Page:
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Troberg
Angels Wii Have Heard on High


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quote:
My toothpaste has algae in it as well, but I think it's the friction agent, not a binding agent like Carageenan...
I would expect the titanium dioxide to be the friction/polishing agent.

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/Troberg

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DaGuyWitBluGlasses
I'll Be Home for After Christmas Sales


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Titanium Dioxide is a pigment. It makes the toothpaste white.
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Richard W
Ding Dong! Merrily on High Definition TV


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quote:
Originally posted by DaGuyWitBluGlasses:
Titanium Dioxide is a pigment. It makes the toothpaste white.

... and it's also the pigment in Titanium White paint, so there's paint in toothpaste as well as detergent!
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Nick Theodorakis
We Three Blings


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quote:
Originally posted by AnglRdr:
My toothpaste (Colgate Total Clean Mint Paste, if you're interested) contains:

... sodium lauryl suflate [sulfate, actually],
...

That's the detergent.

Nick

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Nick Theodorakis
We Three Blings


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quote:
Originally posted by Richard W:
quote:
Originally posted by DaGuyWitBluGlasses:
Titanium Dioxide is a pigment. It makes the toothpaste white.

... and it's also the pigment in Titanium White paint, so there's paint in toothpaste as well as detergent!
It'a also the pigment in a lot of candies that have those white sprinkly things on them.

Nick

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Dr. Dave
Frosty the Pitchman


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I just looked up Tom's of Maine. Their basic line is that their products don't contain any of the unnecessary ingredients found in the major brands of toothpase. And guess what? Tom's has sodium lauryl sulfate. They state that the reason is
quote:
In our toothpaste, SLS enables proper dispersion of the ingredients, as well as easy rinsing.
Oh, and in the "what are the risks?" section, they link to the "Urban Legends" website, www.snopes.com (It is discussed vis-a-vis shampoo)
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Seaboe Muffinchucker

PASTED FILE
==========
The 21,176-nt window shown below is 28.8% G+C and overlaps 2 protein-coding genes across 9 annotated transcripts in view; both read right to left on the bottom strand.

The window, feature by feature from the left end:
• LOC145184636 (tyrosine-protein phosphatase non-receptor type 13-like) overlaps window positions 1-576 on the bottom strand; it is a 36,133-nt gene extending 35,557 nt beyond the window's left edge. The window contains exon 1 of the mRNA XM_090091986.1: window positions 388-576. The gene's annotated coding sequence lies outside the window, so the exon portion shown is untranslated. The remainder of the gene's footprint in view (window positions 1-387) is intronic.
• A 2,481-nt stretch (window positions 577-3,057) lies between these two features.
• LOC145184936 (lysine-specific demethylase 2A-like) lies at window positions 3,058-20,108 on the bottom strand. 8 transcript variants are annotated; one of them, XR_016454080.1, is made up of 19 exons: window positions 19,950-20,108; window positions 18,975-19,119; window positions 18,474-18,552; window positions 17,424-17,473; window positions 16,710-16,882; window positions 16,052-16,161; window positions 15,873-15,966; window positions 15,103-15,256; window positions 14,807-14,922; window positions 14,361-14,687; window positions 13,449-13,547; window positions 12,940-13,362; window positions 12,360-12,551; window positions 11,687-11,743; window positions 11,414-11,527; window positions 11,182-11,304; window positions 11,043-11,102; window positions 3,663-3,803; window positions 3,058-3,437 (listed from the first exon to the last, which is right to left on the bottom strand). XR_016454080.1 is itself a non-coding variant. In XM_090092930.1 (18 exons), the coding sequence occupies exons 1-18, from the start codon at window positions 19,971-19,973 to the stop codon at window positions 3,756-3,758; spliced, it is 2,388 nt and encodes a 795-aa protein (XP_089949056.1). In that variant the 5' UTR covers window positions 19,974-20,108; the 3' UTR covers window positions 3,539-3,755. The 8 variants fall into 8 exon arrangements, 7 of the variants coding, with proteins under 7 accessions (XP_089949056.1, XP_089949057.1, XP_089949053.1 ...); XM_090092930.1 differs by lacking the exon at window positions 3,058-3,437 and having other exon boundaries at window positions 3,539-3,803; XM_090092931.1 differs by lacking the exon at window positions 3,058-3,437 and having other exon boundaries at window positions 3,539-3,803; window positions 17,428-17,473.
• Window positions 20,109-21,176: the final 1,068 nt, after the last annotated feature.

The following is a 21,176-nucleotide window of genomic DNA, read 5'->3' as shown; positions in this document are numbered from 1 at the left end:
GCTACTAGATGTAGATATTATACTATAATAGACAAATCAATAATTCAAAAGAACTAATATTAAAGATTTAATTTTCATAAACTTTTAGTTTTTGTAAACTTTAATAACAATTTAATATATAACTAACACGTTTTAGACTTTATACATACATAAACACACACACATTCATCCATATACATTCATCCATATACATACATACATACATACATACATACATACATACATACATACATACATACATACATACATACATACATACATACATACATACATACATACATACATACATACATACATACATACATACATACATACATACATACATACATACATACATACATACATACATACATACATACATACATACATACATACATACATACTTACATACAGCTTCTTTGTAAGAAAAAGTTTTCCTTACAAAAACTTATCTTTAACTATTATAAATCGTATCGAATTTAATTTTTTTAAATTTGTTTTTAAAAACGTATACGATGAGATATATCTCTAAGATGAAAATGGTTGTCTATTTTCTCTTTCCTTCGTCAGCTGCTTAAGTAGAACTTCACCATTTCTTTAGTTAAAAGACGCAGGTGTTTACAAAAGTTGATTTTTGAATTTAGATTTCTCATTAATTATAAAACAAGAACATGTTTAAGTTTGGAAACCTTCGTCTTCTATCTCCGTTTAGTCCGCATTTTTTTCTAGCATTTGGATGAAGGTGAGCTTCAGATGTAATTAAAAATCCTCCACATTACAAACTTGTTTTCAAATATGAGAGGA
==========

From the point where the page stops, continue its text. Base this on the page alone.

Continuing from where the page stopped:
Let There Be PCs on Earth


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quote:
Originally posted by glass papaya:
Which is fine, unless you have a kid like I do who has skin allergies to detergents. He has to brush with baking soda, then brush with a flouride rinse.

If he wants a real toothpaste sometime, try Rembrandt's Canker Sore toothpaste. No detergent in that. My nephew who is canker sore prone uses it and likes it a lot.
quote:
Active Ingredients: Fluoride Ion (0.15% from sodium monofluorophosphate wt/vol%)

Inactive Ingredients: Dicalcium Phosphate, Glycerin, Water, Xylitol, Silica, Alumina, Sodium Citrate, Natural Flavors, Cocamidopropyl Betaine, Sodium Carrageenan, Papain, Citric Acid, Sodium Saccharin

Seaboe

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glass papaya
Jingle Bell Hock


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quote:
Originally posted by SeaboeMuffinchucker:
quote:
Originally posted by glass papaya:
Which is fine, unless you have a kid like I do who has skin allergies to detergents. He has to brush with baking soda, then brush with a flouride rinse.

If he wants a real toothpaste sometime, try Rembrandt's Canker Sore toothpaste. No detergent in that. My nephew who is canker sore prone uses it and likes it a lot.
quote:
Active Ingredients: Fluoride Ion (0.15% from sodium monofluorophosphate wt/vol%)

Inactive Ingredients: Dicalcium Phosphate, Glycerin, Water, Xylitol, Silica, Alumina, Sodium Citrate, Natural Flavors, Cocamidopropyl Betaine, Sodium Carrageenan, Papain, Citric Acid, Sodium Saccharin

Seaboe

Thanks, Seaboe. I'll have to look for that.

I wonder why the dentist didn't recommend that? [Confused]

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Richard W
Ding Dong! Merrily on High Definition TV


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Is it just me or is using the words "Canker Sore" in your product name a bad marketing ploy? Even "Anti-Canker Sore" would be better...